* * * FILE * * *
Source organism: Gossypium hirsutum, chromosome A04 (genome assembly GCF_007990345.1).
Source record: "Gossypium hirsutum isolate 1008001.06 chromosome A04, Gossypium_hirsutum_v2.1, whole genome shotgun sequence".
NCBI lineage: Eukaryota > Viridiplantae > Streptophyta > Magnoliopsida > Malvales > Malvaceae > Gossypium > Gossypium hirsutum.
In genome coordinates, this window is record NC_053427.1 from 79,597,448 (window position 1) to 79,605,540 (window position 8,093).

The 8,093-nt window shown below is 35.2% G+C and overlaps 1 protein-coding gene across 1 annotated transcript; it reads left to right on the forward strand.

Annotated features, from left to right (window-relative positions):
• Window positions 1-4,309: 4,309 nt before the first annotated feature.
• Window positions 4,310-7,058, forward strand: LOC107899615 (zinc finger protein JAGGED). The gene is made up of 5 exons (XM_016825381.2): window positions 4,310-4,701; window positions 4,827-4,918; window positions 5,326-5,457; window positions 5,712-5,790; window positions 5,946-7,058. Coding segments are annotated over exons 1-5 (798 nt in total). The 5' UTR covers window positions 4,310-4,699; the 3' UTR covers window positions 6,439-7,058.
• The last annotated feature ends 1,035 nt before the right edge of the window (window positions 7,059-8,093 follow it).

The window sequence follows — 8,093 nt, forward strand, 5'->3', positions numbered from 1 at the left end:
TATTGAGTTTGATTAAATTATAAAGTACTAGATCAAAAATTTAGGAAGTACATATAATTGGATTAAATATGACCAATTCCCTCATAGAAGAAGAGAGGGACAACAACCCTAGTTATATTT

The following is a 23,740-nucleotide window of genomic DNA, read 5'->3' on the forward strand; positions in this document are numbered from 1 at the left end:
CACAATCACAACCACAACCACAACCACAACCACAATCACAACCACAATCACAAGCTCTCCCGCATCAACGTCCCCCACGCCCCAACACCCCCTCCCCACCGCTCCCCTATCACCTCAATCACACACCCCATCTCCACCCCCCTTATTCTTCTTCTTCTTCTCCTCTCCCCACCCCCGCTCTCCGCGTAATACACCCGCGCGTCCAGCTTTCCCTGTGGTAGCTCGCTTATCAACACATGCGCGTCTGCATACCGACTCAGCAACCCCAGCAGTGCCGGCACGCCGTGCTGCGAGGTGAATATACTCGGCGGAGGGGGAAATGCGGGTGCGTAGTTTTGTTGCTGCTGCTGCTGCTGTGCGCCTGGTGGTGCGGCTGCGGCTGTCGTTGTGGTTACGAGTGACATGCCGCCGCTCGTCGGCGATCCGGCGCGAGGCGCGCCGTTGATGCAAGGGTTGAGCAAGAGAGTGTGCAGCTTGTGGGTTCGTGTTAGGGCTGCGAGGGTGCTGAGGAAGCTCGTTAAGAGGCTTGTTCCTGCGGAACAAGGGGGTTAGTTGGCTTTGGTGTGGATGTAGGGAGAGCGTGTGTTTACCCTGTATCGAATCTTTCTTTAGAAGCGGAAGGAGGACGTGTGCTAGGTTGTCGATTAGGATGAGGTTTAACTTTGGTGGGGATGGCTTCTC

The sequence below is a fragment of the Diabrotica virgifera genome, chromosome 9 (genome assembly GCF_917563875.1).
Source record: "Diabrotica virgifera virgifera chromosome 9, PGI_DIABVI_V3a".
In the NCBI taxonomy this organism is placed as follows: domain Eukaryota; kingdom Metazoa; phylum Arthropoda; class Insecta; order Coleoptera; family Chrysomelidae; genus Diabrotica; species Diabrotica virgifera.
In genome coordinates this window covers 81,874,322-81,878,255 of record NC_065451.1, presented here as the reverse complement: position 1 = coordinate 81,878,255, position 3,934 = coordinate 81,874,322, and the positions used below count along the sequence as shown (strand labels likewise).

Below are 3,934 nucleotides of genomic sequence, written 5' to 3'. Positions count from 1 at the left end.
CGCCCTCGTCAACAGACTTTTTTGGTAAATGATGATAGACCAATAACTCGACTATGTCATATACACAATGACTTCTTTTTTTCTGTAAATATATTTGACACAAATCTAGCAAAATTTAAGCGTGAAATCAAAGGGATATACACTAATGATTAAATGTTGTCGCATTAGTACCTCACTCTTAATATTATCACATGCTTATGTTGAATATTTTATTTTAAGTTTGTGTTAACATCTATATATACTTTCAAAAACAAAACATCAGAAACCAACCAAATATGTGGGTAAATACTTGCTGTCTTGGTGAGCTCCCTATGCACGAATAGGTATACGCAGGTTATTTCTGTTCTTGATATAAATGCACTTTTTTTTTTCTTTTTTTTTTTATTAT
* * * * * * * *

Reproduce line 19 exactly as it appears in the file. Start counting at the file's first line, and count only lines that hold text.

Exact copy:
CGCCCTCGTCAACAGACTTTTTTGGTAAATGATGATAGACCAATAACTCGACTATGTCATATACACAATGACTTCTTTTTTTCTGTAAATATATTTGACACAAATCTAGCAAAATTTAAGCGTGAAATCAAAGGGATATACACTAATGATTAAATGTTGTCGCATTAGTACCTCACTCTTAATATTATCACATGCTTATGTTGAATATTTTATTTTAAGTTTGTGTTAACATCTATATATACTTTCAAAAACAAAACATCAGAAACCAACCAAATATGTGGGTAAATACTTGCTGTCTTGGTGAGCTCCCTATGCACGAATAGGTATACGCAGGTTATTTCTGTTCTTGATATAAATGCACTTTTTTTTTTCTTTTTTTTTTTATTAT